Better, longer sleep is protective against a number of health issues. This study by Albrecht and colleagues, in which a mostly homogeneous, teenaged Swiss population got more sleep during the pandemic than before it, shows the importance of a night’s sleep in preventing some negative health consequences in the short term (eg, lower alcohol consumption , decreased caffeine consumption) and trending towards lower depression scores.

I was on the AAP’s Adolescent Sleep Working Group when the AAP published recommendations on the issues of inadequate sleep. These recommendations included pushing for later school start times. Many schools now have later school start times but not all have pivoted in this direction. Over the 7 years since that AAP publication, sleep in teenagers has continued to suffer. We also know that behavioral and mental health issues have been on the rise in adolescents before the COVID pandemic began.

In this study by Albrecht and colleagues, teens who received about 1 hour more of sleep at night were less likely to drink alcohol or caffeine or be depressed. Layer the Albrecht and colleagues’ findings on top of the existing data that support later school times and there is a sounder, more valid argument for later school start times. We should continue to push for later school start times to improve sleep quality and quality of life for school-aged children and teenagers.

References:

Owens J. Pediatrics. 2014; doi:10.1542/peds.2014-1696.

Cora Collette Breuner, MD, MPH

Spokesperson, AAP
Physician, division of adolescent medicine and orthopedics and sports medicine, Seattle Children’s Hospital
Professor of pediatrics and adjunct professor of orthopedics and sports medicine, University of Washington School of Medicine

Disclosures: Breuner reports no relevant financial disclosures.

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Teens Benefited From Further Sleep Throughout COVID-19 Lockdown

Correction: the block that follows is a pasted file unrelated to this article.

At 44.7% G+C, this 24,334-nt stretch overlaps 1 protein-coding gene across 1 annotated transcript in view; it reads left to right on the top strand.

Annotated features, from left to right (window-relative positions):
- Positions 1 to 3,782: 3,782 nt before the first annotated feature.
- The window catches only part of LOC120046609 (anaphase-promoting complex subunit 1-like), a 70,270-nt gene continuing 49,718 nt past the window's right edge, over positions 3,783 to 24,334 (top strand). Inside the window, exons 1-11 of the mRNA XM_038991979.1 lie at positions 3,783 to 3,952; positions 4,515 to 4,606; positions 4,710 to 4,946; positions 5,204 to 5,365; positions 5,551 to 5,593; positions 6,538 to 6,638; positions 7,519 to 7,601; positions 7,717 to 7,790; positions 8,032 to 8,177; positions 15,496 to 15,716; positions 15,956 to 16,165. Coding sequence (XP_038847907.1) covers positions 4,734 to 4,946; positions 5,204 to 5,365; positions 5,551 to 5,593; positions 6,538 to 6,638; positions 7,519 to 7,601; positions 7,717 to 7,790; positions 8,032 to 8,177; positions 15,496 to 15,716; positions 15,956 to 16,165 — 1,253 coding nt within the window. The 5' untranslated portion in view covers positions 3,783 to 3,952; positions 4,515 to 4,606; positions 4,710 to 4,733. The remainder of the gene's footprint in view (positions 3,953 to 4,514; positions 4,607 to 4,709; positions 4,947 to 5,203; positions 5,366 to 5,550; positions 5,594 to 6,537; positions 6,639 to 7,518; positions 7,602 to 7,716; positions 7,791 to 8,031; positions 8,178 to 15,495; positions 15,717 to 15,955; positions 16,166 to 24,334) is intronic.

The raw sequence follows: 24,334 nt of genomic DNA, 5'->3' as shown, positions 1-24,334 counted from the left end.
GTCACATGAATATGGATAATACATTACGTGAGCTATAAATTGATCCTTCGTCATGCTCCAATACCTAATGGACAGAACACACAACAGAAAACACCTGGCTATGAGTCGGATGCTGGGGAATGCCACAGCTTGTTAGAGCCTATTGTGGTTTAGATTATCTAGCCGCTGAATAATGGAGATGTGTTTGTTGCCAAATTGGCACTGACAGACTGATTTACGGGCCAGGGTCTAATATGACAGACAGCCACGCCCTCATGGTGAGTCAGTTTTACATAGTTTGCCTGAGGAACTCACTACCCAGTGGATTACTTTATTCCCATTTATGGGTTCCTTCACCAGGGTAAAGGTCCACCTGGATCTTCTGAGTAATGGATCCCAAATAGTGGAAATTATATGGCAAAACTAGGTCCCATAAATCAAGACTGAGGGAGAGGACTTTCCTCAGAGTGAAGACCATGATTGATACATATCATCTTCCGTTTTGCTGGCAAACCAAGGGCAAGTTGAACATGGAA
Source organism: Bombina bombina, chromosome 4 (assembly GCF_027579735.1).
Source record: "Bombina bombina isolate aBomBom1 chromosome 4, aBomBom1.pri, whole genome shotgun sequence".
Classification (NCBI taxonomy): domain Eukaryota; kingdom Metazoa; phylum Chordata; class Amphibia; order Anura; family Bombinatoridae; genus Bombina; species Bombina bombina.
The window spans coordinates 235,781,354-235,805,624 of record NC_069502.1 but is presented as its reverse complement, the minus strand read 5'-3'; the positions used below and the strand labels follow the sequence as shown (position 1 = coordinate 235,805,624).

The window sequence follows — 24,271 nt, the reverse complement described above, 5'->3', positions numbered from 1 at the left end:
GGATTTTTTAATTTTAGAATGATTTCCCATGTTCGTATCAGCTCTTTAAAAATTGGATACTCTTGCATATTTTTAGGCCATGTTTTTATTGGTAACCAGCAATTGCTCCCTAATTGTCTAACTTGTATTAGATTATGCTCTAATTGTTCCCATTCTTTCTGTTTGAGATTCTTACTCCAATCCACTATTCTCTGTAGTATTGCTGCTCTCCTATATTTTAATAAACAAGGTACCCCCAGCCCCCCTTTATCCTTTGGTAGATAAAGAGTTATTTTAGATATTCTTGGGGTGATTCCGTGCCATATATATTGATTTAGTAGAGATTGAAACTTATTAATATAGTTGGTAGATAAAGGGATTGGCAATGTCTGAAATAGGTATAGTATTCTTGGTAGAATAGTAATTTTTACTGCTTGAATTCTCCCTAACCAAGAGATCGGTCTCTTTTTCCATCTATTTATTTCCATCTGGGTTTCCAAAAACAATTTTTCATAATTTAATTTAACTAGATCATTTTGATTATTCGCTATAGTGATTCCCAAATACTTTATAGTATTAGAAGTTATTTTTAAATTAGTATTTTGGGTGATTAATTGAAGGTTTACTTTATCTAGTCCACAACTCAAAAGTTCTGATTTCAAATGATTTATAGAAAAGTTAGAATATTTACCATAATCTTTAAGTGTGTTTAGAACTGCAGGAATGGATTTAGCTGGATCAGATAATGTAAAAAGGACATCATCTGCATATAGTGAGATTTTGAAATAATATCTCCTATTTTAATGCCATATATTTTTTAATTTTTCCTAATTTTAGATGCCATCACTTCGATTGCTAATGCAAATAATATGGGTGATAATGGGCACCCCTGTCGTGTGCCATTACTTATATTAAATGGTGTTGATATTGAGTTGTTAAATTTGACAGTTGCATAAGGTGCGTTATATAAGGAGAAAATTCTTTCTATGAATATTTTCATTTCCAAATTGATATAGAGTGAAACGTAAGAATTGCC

Carol L Rosen, MD

Albrecht and colleagues’ study about sleep duration and health in Swiss teenagers with homeschooling during COVID-19 high school closures is a “ news/bad news” story.

The news is that during pandemic lockdown, teens got more sleep on school nights. With those 75 minutes of extra sleep time, they got up to 9 hours! These sleep gains translated into better health-related quality of life with less caffeine and alcohol use. The bad news is that these pandemic-related sleep gains were offset by the appearance of depressive symptoms with worsening health-related quality of life. The prevalence of depressive symptoms in teens increased more than fourfold during the lockdown period.

These findings may be of no surprise to some physicians. Studies of later school start times consistently show that increasing sleep improves adolescent health. At the same time, pandemic-related school lockdowns show a negative impact on teen mental health and well-being. However, this study adds a unique perspective by modeling several factors at the same time. The findings confirm longer sleep duration as a key driver of improved health-related quality of life in teens. However, these sleep gains can be canceled out by other life-disrupting changes related to the pandemic like school closures.

Most physicians understand that sleep is essential for optimal health in adolescents. However, some providers may not be aware that more than two-thirds of US teens are short on sleep, getting less than 7 hours on school nights. The American Academy of Sleep Medicine recommends that teens 13 to 18 years of age should sleep 8 to 10 hours per 24 hours on a regular basis to promote optimal health and daytime alertness. Regularly sleeping fewer than the recommended number of hours is associated with injury-related risk behaviors, school and learning problems, hypertension, obesity, diabetes, depression and risk for self-harm.

Carol L Rosen, MD

Spokesperson, American Academy of Sleep Medicine
Board member, American Academy of Sleep Medicine and American Academy of Sleep Medicine Foundation
Pediatric sleep medicine specialist and professor of pediatrics (emerita),
Case Western Reserve University School of Medicine, Cleveland

Disclosures: Rosen reports no relevant financial disclosures.